Mill Creek Park. (Staff photo by Derek Davis/Staff Photographer)

The South Portland Sustainability Department is launching the program “100 Resilient Yards.” The initiative unites experts and trained volunteers with landowners to transition 100 properties into resilient and natural landscapes. Each property will be assessed, and the yards will be turned into a natural greenspace that is that location’s best ecological fit. Synthetic pesticides and fertilizers will not be used.

“I think what we want to do is change the traditional sort of paradigm around people’s yards that say you need a pristine lawn and for that you need to have chemical inputs like chemical fertilizers and pesticides,” said Julie Rosenbach, sustainability director of South Portland. “And what we want to do is really encourage people to cultivate resilient yards. And then it starts literally from the ground up, with healthy soil and from there healthy soil will help people have healthy plants.”

The goal of the program is to promote “a widespread transition to more sustainable landcare practices,” according to the program’s website. The hope is that South Portland can serve as a model for other communities and change the normalized idea of what a beautiful and sustainable yard is. Transitioning properties into organic lawns, rain gardens, pollinator gardens, vegetable gardens, or native plantings reduces use of chemical products and allows room for native plants. People will be taught how to make ecologically sustainable yards on healthy soil.

South Portland is partnering with Friends of Casco Bay, Cumberland County Soil and Water Conservation District, Osborne Organics, Maine Organic Farmers & Gardeners Association, Wild Seed Project, Maine Audubon, University of Maine Cooperative Extension, and Garbage to Garden to provide the expertise for the program.

The overuse and misapplication of synthetic fertilizers and pesticides on properties in coastal South Portland results in contamination in streams, storm drains, rivers, and into Casco Bay. The runoff results in environmental impacts that deplete oxygen in the ocean, increase ocean acidification, create harmful algae blooms, and degrade water quality. The impacts also detrimentally affect local fisheries and businesses in addition to the environment itself.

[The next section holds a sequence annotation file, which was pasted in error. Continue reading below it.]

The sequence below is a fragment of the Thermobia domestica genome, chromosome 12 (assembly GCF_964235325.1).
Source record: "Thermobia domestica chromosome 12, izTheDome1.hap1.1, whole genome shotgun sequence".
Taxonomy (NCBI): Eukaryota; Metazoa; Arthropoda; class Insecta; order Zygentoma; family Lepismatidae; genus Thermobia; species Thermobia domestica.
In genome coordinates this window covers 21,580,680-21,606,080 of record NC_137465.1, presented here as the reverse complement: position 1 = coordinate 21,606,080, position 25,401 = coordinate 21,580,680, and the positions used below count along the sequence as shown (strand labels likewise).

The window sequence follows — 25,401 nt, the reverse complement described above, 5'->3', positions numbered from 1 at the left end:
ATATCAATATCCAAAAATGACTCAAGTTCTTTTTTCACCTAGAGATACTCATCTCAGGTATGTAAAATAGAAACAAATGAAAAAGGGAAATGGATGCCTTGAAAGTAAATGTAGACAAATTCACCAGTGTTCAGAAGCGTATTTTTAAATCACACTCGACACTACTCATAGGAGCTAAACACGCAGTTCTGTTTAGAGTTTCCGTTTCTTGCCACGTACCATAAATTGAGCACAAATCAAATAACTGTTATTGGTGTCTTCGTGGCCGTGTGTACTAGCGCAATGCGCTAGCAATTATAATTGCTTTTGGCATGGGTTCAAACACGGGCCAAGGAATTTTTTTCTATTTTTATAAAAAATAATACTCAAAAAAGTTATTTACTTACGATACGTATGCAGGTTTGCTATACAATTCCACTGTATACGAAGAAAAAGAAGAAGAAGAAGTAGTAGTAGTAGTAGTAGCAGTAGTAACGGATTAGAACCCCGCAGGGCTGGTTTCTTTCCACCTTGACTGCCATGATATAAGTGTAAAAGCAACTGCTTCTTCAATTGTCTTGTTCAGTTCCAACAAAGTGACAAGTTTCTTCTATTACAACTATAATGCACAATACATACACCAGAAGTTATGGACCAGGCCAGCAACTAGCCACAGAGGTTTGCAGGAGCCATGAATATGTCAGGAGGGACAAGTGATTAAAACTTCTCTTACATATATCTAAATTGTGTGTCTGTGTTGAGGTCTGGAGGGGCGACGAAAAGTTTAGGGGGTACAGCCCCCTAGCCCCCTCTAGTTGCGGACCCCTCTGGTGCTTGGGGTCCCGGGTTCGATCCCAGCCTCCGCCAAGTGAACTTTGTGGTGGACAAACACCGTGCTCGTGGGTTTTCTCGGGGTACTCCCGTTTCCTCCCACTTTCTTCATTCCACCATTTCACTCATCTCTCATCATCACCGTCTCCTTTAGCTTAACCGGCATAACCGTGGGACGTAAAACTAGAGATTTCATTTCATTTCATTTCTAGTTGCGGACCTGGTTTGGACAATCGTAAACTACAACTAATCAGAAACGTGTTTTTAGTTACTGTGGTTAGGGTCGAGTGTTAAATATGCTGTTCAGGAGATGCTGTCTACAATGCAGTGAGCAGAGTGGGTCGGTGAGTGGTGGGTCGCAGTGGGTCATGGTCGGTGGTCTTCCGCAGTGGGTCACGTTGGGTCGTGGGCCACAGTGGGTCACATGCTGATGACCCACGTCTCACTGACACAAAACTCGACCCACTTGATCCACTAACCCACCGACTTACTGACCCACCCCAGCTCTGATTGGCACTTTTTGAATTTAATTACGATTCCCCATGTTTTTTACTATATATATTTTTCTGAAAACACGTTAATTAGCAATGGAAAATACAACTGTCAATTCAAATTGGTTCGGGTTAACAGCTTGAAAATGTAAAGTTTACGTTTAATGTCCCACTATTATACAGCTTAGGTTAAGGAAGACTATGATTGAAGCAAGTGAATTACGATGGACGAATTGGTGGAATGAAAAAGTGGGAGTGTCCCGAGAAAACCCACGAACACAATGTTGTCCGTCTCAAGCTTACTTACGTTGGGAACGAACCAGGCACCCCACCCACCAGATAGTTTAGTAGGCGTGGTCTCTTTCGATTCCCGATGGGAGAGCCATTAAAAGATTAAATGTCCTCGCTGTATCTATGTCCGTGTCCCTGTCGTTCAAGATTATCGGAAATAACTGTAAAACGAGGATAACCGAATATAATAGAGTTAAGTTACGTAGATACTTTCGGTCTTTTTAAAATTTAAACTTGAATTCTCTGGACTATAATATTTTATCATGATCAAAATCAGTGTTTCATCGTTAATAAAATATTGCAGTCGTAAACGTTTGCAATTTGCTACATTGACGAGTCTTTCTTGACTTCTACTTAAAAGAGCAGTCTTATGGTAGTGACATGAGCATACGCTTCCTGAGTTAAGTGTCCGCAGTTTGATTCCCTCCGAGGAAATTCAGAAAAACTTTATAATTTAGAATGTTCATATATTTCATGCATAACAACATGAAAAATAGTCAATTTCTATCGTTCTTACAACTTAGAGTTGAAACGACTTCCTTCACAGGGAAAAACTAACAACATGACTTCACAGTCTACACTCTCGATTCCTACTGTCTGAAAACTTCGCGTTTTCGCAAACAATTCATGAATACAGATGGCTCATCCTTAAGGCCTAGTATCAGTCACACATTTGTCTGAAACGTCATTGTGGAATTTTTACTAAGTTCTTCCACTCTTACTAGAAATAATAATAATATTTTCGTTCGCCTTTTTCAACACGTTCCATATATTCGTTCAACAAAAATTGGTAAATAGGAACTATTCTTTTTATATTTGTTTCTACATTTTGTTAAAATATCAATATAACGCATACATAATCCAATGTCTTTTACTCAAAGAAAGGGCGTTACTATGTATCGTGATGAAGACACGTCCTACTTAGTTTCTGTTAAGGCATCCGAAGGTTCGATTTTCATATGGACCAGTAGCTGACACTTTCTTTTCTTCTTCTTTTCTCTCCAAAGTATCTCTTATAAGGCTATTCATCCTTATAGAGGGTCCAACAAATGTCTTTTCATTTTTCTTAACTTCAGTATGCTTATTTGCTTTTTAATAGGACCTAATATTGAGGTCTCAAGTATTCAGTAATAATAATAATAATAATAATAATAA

Improving the health of local soils is a way to improve the ecological state of South Portland. According to 100 Resilient Yards’ website, “healthy soils, waterways, and ecosystems are key to our ability to adapt to and mitigate the effects of climate change.”


The program will assist the transformation of various properties to become resilient in the face of whatever factors affect it, such as flood-prone locations, soil compaction, erosion, industrial contamination, lack of soil nutrients, invasive species, weeds, shore land or wetland areas, and/or lack of trees or green space.

“They say right plant, right place, right time,” said Rosenbach. “And we want to make sure that if people are trying to grow grass where it’s shady and wet, that might be better suited to a rain garden, or help people to transition a yard that needs to be mowed all the time with a pollinator garden or a vegetable garden … that will bring wildlife and pollinators.”

The program is being supported by grant funding from Healthy Babies, Davis Conservation Foundation, Bright Futures, Beyond Pesticides, Maine Coastal Communities, and in-kind donations.

The program is free and applications are open through April 1. Applications, as well as more information, are available at

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